If the first phase of the coronavirus pandemic was relatively easy and safe for most Western media to report on, the second was, and continues to be, more complicated and emotional. Italy has been suffering since mid-February and a chain reaction has occurred in several other European countries. At this stage, it is easy to see the traditional trend of the media to amplify risk. Media scholar Karin Wahl-Jorgensen notes the usage of frightening language in British media, including the phrase “killer virus.”  In response to this media tendency, the World Health Organization published a guide to prevent social stigma. The guide encourages the spreading of facts and narration of sympathetic stories while challenging myths and stereotypes.

An analysis of the front pages of three Italian newspapers, Il Corriere della SeraLa Repubblica, and La Stampa, over the three weeks from February 20 through March 10 reveals interesting trends in coverage. In the first days, the papers almost completely ignored the coronavirus, focusing instead on other stories like the Hanau attacks in Germany. As they gradually realized the severity of the situation, they began to publish images from hospitals and reported on urgent government measures to block off the northern part of Italy and later the whole country. Only after the number of victims dramatically rose did the three papers put an emphasis on advising readers how to protect themselves and stressed the importance of staying home and abiding by the rules.

Subsequently, most stories have addressed the health dimension of the problem and its economic ramifications, hospital capacity, the heroism of doctors, the difficulty citizens are having supplying their basic needs, and some social consequences, such as limited revolts in prisons. The Italian government was criticized to an extent for not having put travelers returning to Italy from China into quarantine. The coverage was not politicized, however, with the exception of some pieces that appeared following calls in late February by Matteo Salvini for PM Giuseppe Conte to resign. The Italian papers’ coverage reflected a sentiment of national unity, especially in March.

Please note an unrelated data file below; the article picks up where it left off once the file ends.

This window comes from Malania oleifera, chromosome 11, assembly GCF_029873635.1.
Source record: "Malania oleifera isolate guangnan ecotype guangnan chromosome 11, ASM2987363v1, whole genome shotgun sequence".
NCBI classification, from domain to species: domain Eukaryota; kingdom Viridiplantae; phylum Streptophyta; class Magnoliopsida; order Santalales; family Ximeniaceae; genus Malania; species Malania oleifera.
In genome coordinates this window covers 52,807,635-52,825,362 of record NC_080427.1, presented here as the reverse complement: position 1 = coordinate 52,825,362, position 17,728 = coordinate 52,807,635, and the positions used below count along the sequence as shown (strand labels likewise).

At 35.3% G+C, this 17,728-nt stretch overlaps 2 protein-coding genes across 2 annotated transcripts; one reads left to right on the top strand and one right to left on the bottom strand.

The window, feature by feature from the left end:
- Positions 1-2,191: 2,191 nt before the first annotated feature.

The Italian media provide an example for other Western media of how to prevent high politicization during the pandemic. The mainstream American media might not be able to absorb this lesson, however, as the passionately anti-Trump agenda of much of the media cannot easily be reined in. With that said, politicization is not the greatest media risk during the crisis. Much more serious are misinformation and disinformation.

Unlike previous public health crises, the coronavirus pandemic is evolving amid an almost completely uncontrolled flow of fake news. Social media facilitate its spread. Whereas the debate about fake news up to now has revolved principally around its alleged impact on the political process, the current discussion is different. Inaccurate information cultivates illusions about nonexistent cures and can deceive desperate citizens into sharing personal details with malicious websites.

The traditional online media will have a greater and greater responsibility in the coming weeks to expose these activities and disseminate factual information provided by health authorities. This is also true of technology companies such as Facebook and Twitter, which both need to improve their fact-checking policies.

Dr. George N. Tzogopoulos is a BESA Research Associate, Lecturer at the Democritus University of Thrace, and Visiting Lecturer at the European Institute of Nice.